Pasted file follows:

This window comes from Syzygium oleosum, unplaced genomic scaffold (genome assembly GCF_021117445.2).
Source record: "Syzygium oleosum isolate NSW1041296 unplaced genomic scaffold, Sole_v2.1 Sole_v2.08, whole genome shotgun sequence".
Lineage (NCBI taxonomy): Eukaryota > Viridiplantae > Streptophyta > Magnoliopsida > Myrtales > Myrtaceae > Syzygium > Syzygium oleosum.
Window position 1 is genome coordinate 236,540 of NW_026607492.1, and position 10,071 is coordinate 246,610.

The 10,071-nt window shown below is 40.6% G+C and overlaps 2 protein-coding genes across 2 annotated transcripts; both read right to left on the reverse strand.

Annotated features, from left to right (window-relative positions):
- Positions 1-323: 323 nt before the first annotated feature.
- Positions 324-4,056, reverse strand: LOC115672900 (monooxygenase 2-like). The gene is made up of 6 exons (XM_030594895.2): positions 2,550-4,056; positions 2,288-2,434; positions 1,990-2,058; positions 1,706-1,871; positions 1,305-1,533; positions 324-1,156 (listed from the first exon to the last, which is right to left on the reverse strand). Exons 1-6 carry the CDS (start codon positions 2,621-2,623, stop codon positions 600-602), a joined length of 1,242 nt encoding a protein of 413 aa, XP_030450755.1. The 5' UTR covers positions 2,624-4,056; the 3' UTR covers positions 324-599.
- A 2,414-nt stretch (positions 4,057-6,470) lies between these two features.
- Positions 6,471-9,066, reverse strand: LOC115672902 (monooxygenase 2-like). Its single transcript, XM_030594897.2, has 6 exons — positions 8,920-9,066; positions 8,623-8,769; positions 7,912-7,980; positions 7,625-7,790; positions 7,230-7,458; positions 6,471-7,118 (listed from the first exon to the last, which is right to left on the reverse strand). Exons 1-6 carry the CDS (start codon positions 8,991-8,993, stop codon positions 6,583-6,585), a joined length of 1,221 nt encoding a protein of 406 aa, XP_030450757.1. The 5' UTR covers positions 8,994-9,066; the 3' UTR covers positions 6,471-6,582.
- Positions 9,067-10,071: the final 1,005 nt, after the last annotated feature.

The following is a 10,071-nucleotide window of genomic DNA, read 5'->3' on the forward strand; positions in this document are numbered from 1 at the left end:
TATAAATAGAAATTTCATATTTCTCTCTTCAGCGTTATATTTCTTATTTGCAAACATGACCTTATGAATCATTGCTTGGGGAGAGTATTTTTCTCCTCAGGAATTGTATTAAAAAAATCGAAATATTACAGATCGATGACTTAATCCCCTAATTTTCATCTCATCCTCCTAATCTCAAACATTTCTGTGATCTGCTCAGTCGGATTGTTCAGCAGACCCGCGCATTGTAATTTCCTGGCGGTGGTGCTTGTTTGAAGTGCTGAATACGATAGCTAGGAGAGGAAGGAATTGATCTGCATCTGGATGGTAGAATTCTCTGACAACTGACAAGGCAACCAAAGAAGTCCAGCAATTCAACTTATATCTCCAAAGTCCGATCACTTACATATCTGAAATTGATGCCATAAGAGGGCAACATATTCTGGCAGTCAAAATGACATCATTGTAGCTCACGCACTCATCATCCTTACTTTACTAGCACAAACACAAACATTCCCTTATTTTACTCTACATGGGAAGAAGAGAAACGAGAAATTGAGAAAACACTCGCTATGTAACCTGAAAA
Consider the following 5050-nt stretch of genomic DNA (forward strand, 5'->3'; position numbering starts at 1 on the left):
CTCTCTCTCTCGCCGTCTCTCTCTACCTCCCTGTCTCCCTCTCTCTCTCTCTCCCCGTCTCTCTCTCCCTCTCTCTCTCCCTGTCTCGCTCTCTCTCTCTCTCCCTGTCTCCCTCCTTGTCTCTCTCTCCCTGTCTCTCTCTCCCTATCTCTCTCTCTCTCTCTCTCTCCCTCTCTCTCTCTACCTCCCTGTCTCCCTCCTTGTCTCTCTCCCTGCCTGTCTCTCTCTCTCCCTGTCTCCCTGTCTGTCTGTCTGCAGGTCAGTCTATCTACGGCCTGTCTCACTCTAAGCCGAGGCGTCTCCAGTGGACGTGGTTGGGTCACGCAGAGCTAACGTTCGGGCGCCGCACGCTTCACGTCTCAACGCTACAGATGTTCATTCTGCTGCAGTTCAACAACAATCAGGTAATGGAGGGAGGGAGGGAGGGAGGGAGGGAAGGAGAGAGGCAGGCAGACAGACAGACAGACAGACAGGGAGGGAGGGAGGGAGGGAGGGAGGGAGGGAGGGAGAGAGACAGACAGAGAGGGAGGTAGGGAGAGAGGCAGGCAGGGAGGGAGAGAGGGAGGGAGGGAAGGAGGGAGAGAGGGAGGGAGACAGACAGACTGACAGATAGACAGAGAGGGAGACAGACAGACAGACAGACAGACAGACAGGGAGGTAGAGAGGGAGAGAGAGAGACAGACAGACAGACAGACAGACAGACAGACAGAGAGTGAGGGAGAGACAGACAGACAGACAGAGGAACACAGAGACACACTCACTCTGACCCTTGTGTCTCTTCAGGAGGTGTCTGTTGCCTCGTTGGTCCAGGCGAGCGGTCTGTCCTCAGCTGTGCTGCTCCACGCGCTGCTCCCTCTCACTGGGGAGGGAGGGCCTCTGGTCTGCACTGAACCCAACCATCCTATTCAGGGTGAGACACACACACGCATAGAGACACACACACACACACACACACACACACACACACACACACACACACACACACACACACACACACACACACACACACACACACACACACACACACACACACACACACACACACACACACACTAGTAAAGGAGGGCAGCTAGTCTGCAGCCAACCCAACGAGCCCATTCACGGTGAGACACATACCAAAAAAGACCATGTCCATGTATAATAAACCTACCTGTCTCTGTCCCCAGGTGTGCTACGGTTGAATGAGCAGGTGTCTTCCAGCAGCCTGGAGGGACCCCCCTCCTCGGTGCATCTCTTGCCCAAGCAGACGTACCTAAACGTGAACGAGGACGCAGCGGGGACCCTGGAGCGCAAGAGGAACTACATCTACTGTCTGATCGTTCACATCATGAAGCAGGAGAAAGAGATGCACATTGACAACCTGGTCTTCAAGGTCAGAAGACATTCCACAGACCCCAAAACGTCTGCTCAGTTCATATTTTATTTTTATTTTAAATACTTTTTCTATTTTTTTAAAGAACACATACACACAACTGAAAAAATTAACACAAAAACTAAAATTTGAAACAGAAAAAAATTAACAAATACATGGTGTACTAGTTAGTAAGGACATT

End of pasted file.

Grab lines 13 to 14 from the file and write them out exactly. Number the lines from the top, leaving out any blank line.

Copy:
TATAAATAGAAATTTCATATTTCTCTCTTCAGCGTTATATTTCTTATTTGCAAACATGACCTTATGAATCATTGCTTGGGGAGAGTATTTTTCTCCTCAGGAATTGTATTAAAAAAATCGAAATATTACAGATCGATGACTTAATCCCCTAATTTTCATCTCATCCTCCTAATCTCAAACATTTCTGTGATCTGCTCAGTCGGATTGTTCAGCAGACCCGCGCATTGTAATTTCCTGGCGGTGGTGCTTGTTTGAAGTGCTGAATACGATAGCTAGGAGAGGAAGGAATTGATCTGCATCTGGATGGTAGAATTCTCTGACAACTGACAAGGCAACCAAAGAAGTCCAGCAATTCAACTTATATCTCCAAAGTCCGATCACTTACATATCTGAAATTGATGCCATAAGAGGGCAACATATTCTGGCAGTCAAAATGACATCATTGTAGCTCACGCACTCATCATCCTTACTTTACTAGCACAAACACAAACATTCCCTTATTTTACTCTACATGGGAAGAAGAGAAACGAGAAATTGAGAAAACACTCGCTATGTAACCTGAAAA
Consider the following 5050-nt stretch of genomic DNA (forward strand, 5'->3'; position numbering starts at 1 on the left):